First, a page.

Mike McFeely, Published May 07 2009
McFeely: A long, painful road lies aheadWe’re still holding hands around the campfire, singing “Kumbaya” and swapping tales about fighting the good fight against the Flood of 2009. Tuesday’s remarkable meeting in Washington, D.C., was proof of that. Anybody who’s somebody was there, politicians of varying influence and affiliation laying the groundwork for permanent protection.
We are the world. We are the children. We are the ones who make a brighter day, so let’s start diverting. Or something like that.
The meeting was a start, and a good one. We have all the heavy hitters saying something needs to be done, it needs to be done ASAP and we all need to work together to get it done. So far, so good. But the meeting also laid bare this unvarnished truth about keeping Fargo-Moorhead – and Georgetown, Hendrum, Harwood, Oxbow and every other town in the basin – dry when the Red River swells like Brett Favre’s ego:
This is going to be a long, arduous, contentious and sometimes painful process.
To which you might respond: Well, duh, Captain Naive.
Maybe it was the euphoria of the flood fight, maybe it was the idea of everybody – everybody – saying in unison, “Fargo-Moorhead needs permanent flood protection,” maybe it was Dennis Walaker buying a round for the house. But the sentiment that this process was going to move along expeditiously with minimal interference was strong.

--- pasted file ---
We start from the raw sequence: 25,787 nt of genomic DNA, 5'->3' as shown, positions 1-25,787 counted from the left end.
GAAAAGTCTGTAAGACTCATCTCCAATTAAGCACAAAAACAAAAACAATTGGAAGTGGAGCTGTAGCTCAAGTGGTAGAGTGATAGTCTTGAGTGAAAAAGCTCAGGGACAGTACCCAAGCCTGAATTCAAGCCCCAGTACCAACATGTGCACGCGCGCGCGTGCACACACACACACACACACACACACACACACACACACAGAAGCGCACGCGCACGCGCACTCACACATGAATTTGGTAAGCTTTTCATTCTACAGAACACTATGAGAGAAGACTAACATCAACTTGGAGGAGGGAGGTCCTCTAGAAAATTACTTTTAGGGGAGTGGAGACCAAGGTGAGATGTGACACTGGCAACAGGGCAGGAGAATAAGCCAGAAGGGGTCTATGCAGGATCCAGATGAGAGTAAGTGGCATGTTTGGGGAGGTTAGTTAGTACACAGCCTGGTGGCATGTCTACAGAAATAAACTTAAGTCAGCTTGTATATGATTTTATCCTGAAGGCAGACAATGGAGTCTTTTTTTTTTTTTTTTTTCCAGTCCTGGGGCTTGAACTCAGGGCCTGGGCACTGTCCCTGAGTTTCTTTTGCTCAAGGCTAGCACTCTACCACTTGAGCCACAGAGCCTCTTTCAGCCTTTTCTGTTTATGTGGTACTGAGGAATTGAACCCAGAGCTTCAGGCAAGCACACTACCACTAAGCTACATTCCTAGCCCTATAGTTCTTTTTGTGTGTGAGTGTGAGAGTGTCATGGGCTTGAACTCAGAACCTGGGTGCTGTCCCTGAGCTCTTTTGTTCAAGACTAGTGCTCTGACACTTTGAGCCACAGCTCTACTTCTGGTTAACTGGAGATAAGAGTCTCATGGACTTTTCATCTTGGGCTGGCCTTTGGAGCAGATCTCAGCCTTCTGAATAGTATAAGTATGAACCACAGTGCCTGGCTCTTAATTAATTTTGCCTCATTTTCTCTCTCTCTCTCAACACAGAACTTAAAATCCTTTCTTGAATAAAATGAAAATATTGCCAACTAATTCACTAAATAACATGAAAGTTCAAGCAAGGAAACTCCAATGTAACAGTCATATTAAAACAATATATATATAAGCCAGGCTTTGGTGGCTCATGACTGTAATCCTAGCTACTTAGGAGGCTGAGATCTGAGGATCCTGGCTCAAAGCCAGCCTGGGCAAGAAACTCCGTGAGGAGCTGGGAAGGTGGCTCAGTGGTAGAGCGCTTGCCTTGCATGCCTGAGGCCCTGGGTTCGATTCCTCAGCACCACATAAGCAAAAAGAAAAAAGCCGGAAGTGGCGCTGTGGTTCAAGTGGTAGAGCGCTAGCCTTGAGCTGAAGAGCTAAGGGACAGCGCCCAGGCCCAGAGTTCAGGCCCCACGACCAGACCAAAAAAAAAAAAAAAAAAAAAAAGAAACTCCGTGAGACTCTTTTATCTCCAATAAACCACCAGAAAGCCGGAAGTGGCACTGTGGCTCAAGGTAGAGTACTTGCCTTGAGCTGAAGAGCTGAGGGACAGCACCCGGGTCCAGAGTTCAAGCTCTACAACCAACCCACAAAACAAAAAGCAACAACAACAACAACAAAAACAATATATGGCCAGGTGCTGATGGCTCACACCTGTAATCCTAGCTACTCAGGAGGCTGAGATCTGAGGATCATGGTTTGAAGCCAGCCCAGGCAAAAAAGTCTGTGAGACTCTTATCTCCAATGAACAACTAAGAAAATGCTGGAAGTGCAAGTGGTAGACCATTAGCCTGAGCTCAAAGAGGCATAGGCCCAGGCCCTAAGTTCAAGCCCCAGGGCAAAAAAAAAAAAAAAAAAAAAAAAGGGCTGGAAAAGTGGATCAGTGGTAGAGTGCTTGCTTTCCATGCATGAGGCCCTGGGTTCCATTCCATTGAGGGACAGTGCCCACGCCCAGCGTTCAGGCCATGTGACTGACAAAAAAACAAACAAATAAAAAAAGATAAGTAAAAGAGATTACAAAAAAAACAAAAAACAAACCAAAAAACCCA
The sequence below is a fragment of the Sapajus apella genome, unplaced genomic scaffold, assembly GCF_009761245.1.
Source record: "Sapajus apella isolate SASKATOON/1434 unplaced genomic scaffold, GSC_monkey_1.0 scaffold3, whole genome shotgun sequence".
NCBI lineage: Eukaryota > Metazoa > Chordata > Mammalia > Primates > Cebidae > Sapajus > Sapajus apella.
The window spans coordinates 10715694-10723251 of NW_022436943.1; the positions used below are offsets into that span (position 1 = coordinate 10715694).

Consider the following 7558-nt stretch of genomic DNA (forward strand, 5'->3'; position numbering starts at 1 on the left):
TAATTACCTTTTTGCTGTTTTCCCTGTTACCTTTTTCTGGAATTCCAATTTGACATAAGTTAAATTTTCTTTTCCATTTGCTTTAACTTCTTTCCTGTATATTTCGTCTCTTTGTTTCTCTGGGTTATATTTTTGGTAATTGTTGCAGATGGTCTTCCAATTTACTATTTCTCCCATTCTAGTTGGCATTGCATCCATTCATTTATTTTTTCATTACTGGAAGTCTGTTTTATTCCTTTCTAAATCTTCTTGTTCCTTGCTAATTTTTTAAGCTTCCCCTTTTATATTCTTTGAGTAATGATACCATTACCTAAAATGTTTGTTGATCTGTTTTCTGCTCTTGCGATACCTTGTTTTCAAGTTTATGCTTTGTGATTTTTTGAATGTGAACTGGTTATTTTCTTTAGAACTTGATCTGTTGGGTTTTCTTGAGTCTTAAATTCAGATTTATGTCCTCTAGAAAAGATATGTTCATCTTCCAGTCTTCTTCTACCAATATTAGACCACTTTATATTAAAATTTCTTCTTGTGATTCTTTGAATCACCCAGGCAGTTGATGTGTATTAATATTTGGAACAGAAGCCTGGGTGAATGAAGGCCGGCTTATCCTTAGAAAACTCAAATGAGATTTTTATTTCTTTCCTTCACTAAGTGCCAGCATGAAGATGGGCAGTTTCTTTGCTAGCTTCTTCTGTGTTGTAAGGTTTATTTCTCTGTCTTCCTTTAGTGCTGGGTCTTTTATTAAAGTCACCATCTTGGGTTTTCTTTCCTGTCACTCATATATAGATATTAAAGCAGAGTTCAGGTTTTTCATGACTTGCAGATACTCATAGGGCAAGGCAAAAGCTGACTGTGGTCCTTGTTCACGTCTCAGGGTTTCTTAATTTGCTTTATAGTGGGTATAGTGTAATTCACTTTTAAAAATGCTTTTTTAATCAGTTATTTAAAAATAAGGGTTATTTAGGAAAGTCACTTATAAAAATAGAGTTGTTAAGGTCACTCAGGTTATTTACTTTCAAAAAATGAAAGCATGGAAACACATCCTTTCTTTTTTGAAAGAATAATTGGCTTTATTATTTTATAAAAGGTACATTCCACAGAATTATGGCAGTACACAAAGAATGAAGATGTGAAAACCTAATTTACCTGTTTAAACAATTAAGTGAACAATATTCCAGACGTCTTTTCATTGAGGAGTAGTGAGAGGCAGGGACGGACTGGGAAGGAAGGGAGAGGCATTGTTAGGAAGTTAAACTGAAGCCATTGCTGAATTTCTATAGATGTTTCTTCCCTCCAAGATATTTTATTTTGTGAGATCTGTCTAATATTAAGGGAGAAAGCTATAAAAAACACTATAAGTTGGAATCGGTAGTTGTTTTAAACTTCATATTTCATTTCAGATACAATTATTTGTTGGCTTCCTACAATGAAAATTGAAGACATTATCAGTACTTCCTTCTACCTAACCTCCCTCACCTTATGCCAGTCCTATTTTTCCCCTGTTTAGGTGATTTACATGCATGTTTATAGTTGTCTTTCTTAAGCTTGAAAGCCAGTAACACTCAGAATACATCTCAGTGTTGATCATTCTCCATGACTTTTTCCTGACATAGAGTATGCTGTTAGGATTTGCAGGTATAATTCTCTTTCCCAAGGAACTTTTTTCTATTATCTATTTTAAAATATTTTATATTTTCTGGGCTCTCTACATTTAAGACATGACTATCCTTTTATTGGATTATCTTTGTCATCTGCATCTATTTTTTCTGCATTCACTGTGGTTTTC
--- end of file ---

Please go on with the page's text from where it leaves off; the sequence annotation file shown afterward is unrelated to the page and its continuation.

And it still might – for a project of this magnitude.
Key words: for a project of this magnitude.
The truth is, Tuesday’s meeting also served as a wake-up call that protecting tens of thousands of people in an area the size of the southern Red River Valley when dozens upon dozens of stakeholders are involved is not something that’s going to be finished in five years, 10 years or perhaps 30 years. Gathered around the table in D.C. were representatives from enough government bodies to make a high school civics teacher curl up in the fetal position.
Mayors, U.S. senators and representatives, governors, county-level politicians, U.S. Army Corps of Engineers types. The federal government, two states, multiple counties and cities. That’s just a start. We haven’t yet started discussions about myriad other complicated topics such as environmental impact, agricultural ramifications, downstream effects. Have we missed anything? Probably only a thousand things.
And remember, we’re all in love with each other right now. Wait until we start watching out for No. 1. Wait until we start bickering over money. Wait until politics enter the picture – and, yes, they will. The honeymoon won’t last forever.
Because the fight against the Red this spring captured the nation’s imagination, Fargo-Moorhead and the Red River Valley are in the best possible position to get permanent flood protection. Everybody’s on board. Everybody’s gung-ho. That’s all very, very good. Tuesday’s meeting was a major event, not to be diminished.
But, and it’s a big “but,” this was just the start. The finish line is a long, rocky, laborious, excruciating distance away. Reality is never as short and sweet as euphoria.
Forum sports columnist Mike McFeely can be heard from noon to 2 p.m. Monday through Friday on WDAY-AM (970). He can be reached at (701) 241-5580 or firstname.lastname@example.org. McFeely’s blog can be found